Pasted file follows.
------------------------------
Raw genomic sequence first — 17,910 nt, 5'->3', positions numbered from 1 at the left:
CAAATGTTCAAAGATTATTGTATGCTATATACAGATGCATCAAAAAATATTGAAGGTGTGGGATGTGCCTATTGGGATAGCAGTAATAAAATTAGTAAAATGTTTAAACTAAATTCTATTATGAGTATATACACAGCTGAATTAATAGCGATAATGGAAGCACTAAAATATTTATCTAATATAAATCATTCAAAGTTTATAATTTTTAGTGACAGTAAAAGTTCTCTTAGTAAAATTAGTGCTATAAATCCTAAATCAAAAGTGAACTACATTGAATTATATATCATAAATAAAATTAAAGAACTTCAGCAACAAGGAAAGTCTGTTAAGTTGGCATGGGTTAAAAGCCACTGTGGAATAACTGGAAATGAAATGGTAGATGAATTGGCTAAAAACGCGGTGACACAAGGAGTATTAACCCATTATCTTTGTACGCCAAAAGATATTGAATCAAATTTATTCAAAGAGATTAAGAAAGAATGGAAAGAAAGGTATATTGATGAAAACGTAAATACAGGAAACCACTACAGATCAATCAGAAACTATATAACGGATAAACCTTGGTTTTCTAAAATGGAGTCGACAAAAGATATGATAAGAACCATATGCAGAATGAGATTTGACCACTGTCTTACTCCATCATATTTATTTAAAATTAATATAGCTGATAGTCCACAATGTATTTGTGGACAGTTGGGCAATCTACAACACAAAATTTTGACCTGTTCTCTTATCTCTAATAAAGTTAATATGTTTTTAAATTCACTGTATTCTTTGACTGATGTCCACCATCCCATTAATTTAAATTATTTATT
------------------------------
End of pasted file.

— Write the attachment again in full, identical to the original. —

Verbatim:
Raw genomic sequence first — 17,910 nt, 5'->3', positions numbered from 1 at the left:
CAAATGTTCAAAGATTATTGTATGCTATATACAGATGCATCAAAAAATATTGAAGGTGTGGGATGTGCCTATTGGGATAGCAGTAATAAAATTAGTAAAATGTTTAAACTAAATTCTATTATGAGTATATACACAGCTGAATTAATAGCGATAATGGAAGCACTAAAATATTTATCTAATATAAATCATTCAAAGTTTATAATTTTTAGTGACAGTAAAAGTTCTCTTAGTAAAATTAGTGCTATAAATCCTAAATCAAAAGTGAACTACATTGAATTATATATCATAAATAAAATTAAAGAACTTCAGCAACAAGGAAAGTCTGTTAAGTTGGCATGGGTTAAAAGCCACTGTGGAATAACTGGAAATGAAATGGTAGATGAATTGGCTAAAAACGCGGTGACACAAGGAGTATTAACCCATTATCTTTGTACGCCAAAAGATATTGAATCAAATTTATTCAAAGAGATTAAGAAAGAATGGAAAGAAAGGTATATTGATGAAAACGTAAATACAGGAAACCACTACAGATCAATCAGAAACTATATAACGGATAAACCTTGGTTTTCTAAAATGGAGTCGACAAAAGATATGATAAGAACCATATGCAGAATGAGATTTGACCACTGTCTTACTCCATCATATTTATTTAAAATTAATATAGCTGATAGTCCACAATGTATTTGTGGACAGTTGGGCAATCTACAACACAAAATTTTGACCTGTTCTCTTATCTCTAATAAAGTTAATATGTTTTTAAATTCACTGTATTCTTTGACTGATGTCCACCATCCCATTAATTTAAATTATTTATT